Facebook’s pages platform reaches only six percent of a brand’s followers; and it’s headed down to one to two percent.
If businesses want to make sure that people see their content, the best strategy is, and always has been, paid advertising.
One of the problems with advertising experts is that they have a free pass.
They go around to conferences, they talk to the press, they write stupid blogs, and they make profound and confident statements about the advertising industry.
And no one ever goes back and checks up on them.
Lying is different from bullshit.
When you lie, you know what the truth is but you intentionally misrepresent it. In a way bullshit is more insidious because people who bullshit often don’t know what the truth is and don’t care.
They’re out to make a point; they’re out to sell you an idea; and they really don’t care whether what they are saying is true or not.
The theory that people want to engage with brands online and share their enthusiasms with their friends and that their friends will share their enthusiasms with other friends through social media channels has turned out to be an infantile fantasy.
In fact, what social media sites are rapidly becoming is just one more channel for traditional paid advertising.
Here’s what you need to know about social media:
The hundreds of millions of people using social media are interested in interacting with each other.
Not brands, not ads, not you, not me.
In the traditional ad business, we’re always reminding our client that consumer behavior is not rational.
We lecture them on emotion as a factor on buying decisions and brand preferences.
We explain to them that an ad is not a court case in which the best argument wins.
In the US people over 50 control over 70% of the wealth.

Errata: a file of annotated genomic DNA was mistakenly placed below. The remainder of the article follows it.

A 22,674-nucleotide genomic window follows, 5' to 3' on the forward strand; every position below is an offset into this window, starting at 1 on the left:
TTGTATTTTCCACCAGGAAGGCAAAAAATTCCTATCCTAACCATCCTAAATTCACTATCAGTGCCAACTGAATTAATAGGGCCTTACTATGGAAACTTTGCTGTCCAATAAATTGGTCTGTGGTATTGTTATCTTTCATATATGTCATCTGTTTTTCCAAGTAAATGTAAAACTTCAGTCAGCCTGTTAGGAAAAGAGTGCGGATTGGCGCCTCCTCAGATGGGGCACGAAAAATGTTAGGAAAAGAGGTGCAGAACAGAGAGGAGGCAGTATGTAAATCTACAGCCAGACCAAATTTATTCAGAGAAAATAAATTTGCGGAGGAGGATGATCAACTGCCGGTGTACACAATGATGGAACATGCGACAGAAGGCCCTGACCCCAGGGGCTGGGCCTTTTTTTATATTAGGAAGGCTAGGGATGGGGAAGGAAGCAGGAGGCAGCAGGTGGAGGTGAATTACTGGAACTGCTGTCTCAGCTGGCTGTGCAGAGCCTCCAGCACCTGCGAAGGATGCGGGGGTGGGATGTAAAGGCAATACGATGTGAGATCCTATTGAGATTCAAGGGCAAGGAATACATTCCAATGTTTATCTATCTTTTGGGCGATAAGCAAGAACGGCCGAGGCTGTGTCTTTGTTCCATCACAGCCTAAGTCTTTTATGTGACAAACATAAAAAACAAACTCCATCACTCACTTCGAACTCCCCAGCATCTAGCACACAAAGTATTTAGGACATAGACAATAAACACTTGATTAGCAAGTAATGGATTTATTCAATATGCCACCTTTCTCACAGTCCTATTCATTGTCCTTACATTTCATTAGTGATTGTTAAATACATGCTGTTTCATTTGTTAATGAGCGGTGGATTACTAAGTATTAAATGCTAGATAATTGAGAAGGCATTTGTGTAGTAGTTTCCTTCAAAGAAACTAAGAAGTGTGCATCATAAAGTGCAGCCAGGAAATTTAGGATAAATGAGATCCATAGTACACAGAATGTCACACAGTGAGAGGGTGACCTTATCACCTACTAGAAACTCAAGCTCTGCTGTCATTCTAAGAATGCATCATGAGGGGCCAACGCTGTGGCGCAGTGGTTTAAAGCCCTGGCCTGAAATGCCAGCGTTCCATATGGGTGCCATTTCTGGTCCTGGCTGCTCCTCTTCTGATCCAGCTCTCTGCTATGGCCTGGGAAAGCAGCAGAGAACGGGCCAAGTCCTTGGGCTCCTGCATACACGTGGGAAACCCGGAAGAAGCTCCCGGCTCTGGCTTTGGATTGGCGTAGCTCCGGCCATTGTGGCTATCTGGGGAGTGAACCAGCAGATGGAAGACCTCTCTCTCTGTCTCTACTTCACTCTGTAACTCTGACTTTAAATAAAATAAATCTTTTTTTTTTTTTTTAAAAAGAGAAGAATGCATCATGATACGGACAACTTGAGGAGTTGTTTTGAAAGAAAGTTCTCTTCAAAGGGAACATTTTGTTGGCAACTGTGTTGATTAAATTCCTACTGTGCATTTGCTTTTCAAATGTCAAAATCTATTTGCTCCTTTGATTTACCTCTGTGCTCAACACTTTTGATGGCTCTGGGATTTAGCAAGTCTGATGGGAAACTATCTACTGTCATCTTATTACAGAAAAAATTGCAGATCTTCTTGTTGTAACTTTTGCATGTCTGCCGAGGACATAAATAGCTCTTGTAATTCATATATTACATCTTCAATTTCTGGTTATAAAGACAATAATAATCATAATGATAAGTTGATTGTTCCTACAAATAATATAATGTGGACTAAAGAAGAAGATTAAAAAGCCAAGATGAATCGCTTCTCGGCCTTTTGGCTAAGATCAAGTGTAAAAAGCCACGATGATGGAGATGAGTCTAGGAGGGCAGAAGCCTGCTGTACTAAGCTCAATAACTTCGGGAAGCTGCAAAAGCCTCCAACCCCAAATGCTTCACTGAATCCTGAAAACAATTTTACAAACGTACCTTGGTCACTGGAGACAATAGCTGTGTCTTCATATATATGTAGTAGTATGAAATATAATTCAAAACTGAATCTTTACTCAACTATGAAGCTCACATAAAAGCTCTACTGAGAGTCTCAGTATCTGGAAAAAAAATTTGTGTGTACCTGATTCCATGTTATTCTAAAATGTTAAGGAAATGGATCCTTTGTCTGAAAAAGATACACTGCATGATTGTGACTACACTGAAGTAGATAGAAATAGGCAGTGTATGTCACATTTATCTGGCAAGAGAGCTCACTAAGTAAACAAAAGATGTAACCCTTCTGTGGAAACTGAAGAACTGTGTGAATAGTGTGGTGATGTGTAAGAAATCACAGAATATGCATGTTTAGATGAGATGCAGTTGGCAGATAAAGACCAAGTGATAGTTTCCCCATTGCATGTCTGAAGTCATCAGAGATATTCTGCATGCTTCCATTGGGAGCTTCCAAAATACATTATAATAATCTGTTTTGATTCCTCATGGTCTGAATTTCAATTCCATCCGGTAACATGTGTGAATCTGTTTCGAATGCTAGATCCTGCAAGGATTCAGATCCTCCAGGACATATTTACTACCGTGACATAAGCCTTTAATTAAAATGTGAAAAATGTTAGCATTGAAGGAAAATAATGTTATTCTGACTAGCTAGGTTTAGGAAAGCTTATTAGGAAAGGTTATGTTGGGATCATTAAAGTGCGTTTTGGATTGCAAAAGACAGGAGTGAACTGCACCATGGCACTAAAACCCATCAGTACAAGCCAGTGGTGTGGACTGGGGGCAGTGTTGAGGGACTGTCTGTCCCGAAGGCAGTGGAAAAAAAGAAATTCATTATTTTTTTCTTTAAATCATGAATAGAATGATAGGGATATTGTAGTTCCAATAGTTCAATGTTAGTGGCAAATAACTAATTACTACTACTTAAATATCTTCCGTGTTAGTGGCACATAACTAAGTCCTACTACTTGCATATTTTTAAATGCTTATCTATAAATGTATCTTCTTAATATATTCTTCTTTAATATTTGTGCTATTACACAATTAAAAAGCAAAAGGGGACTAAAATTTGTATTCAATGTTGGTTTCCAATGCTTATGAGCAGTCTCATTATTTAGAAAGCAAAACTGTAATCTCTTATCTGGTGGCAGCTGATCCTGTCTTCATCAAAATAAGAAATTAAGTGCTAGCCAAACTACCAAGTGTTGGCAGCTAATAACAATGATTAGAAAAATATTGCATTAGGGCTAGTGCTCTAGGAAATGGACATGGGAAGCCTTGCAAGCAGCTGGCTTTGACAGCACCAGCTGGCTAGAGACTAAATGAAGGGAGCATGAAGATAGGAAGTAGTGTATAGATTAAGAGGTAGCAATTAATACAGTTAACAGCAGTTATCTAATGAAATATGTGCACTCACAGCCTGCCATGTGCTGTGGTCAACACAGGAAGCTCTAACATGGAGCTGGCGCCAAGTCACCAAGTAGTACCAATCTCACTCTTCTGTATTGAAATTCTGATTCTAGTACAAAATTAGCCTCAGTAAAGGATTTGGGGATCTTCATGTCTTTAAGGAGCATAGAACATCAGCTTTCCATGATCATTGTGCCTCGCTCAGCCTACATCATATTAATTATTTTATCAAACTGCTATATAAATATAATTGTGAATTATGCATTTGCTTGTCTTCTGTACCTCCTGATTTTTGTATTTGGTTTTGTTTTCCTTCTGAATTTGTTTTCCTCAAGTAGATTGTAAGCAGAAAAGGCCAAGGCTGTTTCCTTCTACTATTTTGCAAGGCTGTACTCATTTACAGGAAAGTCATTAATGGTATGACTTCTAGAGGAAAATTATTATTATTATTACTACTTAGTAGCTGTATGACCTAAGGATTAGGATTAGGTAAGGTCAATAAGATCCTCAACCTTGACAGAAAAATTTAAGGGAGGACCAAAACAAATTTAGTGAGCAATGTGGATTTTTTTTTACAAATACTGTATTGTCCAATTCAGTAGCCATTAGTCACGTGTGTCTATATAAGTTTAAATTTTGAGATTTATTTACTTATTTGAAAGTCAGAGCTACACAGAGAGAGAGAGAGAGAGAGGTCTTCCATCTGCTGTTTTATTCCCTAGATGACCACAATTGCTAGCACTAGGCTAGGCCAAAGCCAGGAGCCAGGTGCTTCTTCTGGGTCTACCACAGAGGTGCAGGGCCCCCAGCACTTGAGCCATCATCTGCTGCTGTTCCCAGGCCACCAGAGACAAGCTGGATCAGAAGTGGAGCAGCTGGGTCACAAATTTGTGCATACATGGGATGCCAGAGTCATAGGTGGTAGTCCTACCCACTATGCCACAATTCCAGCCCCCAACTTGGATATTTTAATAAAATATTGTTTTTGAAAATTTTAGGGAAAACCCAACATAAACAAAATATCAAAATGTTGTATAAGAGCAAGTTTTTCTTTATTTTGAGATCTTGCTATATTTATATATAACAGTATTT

They are responsible for almost 50% of consumer spending, they buy 55% of all consumer package goods and 62% of all new cars.
If Americans over 50 were a country by themselves, they would be the third largest economy in the world after the US and China.
And yet they are the target of only 5% of all US advertising.
Email remains a more effective way to acquire customers than social media.
Nearly 40 times that of Facebook and Twitter combined.
Most brands are realizing that their social media programs are way more time consuming, way more expensive, and way less capable of driving sales than was promised.
An astounding amount of what the experts and what the pundits and geniuses have told us about advertising and marketing and media in the last ten years has turned out to be bologna.
Radical changes in technology was supposed to augur radical changes in consumer behavior.
As far as I can tell they have resulted in small to moderate changes at most.
There are people (in advertising) that believe that consumers are ‘in love’ with brands.
They believe consumers want to have ‘relationships’ with brands.
They want to have ‘personal experiences’ and be ‘personally engaged’ with brands.
There are people (in advertising) that believe that consumers are going on Facebook and Twitter and having conversations with each other about brands.
Bullshit has become such a powerful weapon that it’s hard for us to stop ourselves from using it.
We use it on consumers.
We use it on our clients.
And we are now bullshitting ourselves.
I love independent agencies who break away from an agency and say:
‘I don’t want to do this anymore. I’m smarter than the schmuck in the corner office. I’m going to do it my way.’
Those people, I think, have always been the future of the advertising business.
An alarming amount of online interaction is apparently fraudulent.
Only 38% of traffic on the web now is human.
62% is bots, scrapers, hackers, spammers, and other impersonators.
And the amount of fraud being perpetrated on advertisers by online scammers is 54% of display ads paid for by advertisers between May 2012 and February 2013 never appeared in front of a live human being.